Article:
This is Ransomes finest book ; not for me perhaps his most enjoyable, that is Winter Holiday, but still the finest book he wrote. Ransome is well known as a sailor. He owned several boats and in real life cruised the baltic and the south and east coasts of England widely.
The plot draws on his extensive knowledge of the joys and hazards associated with the activity. The dragging anchor, the fog, the storm with dangerous land to leeward and any number of other events in the book are all brilliantly described and evoke a real sense of excitement anxiety and finally triumph as one by one each event is dealt with.
Ransomes characterisation of all the children is the best he achieved in any of his books but John, the skipper, is a true hero. Outwardly calm , inwardly in turmoil ,he is a young man who has learned the lessons of his elders. Conquering his fears he applies those lessons and having done so finds that things aren't so bad after all, and that even the most trying circumstances can be quite enjoyable. John brings the boat and the children through to safety. His reward when he finally meets up with his father is described in the most intimate bit of writing in any of the books.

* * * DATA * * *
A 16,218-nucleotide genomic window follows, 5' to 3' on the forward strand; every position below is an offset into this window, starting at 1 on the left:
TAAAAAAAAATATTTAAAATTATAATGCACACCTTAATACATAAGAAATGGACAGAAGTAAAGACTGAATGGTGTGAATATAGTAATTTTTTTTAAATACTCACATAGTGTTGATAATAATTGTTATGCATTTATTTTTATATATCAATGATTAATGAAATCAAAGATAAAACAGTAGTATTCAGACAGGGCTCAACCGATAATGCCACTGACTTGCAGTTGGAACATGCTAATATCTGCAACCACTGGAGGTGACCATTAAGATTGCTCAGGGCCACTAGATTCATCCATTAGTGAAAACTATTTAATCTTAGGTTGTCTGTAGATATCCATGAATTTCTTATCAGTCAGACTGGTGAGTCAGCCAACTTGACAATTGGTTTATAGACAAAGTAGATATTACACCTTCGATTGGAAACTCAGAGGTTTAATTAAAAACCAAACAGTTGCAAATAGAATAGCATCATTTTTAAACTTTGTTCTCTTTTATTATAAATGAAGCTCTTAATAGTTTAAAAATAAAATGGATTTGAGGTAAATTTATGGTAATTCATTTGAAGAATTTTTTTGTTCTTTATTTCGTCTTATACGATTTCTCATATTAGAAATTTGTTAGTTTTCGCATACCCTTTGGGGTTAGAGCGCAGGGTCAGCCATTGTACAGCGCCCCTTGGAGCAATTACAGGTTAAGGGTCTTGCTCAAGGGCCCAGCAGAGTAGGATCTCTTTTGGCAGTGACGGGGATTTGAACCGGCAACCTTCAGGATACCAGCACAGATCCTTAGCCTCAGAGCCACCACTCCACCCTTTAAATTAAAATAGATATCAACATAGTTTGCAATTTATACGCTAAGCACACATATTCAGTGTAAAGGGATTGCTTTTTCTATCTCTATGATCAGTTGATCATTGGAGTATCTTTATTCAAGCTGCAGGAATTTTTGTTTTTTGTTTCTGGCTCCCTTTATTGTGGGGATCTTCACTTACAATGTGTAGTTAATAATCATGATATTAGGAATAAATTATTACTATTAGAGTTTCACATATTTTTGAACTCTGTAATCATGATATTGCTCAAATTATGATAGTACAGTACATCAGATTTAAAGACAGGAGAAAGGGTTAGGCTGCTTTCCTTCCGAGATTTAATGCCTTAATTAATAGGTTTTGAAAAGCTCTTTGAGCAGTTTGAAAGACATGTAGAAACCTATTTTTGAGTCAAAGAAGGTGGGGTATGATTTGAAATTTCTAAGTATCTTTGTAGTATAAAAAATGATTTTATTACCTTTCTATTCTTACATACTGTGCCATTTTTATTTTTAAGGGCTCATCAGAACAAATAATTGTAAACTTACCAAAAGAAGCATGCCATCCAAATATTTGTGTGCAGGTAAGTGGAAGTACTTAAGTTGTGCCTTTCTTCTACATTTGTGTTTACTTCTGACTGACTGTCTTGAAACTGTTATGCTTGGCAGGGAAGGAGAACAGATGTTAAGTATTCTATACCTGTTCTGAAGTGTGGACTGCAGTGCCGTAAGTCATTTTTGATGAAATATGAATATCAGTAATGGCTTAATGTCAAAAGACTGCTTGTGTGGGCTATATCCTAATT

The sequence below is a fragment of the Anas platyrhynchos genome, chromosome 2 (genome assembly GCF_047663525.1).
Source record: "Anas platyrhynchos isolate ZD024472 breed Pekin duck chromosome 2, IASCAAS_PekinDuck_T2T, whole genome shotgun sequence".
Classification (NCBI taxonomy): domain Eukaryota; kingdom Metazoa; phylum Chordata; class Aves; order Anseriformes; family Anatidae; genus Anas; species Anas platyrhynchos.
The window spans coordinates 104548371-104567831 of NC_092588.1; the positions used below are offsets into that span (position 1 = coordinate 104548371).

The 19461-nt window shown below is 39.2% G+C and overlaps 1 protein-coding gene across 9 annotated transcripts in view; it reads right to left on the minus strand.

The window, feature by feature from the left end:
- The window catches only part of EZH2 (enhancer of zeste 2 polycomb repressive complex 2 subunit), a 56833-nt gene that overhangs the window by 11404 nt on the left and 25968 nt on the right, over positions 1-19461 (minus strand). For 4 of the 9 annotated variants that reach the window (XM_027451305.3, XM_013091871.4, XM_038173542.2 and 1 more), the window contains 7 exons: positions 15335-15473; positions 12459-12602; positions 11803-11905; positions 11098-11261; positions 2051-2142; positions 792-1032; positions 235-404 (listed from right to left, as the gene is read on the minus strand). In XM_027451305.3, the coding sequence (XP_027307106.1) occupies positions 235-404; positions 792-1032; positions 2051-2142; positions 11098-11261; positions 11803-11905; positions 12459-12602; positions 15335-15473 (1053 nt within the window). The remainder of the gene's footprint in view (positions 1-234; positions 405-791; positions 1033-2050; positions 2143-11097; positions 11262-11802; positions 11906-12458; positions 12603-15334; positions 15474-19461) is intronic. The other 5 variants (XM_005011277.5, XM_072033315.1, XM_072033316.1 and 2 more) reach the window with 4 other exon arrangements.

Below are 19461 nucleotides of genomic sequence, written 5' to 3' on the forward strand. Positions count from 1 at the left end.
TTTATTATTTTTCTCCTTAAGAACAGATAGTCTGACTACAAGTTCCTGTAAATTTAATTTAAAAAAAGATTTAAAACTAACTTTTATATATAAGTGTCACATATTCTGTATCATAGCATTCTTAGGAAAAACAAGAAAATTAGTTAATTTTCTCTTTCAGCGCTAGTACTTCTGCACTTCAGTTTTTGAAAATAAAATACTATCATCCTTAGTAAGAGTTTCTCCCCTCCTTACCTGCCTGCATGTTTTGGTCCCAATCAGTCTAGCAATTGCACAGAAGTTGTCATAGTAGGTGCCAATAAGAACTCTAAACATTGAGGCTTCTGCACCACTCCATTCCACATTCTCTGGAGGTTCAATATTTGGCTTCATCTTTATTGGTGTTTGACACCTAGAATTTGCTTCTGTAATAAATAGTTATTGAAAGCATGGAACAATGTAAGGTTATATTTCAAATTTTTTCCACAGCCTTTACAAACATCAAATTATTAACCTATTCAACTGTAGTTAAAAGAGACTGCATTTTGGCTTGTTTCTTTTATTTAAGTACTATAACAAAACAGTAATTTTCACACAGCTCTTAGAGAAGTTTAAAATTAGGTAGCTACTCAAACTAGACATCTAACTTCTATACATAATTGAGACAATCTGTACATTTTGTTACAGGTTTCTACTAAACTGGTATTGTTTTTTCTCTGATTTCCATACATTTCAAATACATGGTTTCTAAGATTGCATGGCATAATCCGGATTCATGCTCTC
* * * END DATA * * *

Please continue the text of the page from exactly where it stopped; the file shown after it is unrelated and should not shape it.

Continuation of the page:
"" A lot of things were lucky," said Daddy, and suddenly while they were walking along, brought his hand down on John's shoulder and gave it a bit of a squeeze, "you'll be a seaman, yet my son."
And John, for one dreadful moment, felt that something was wrong with his eyes. A sort of wetness......"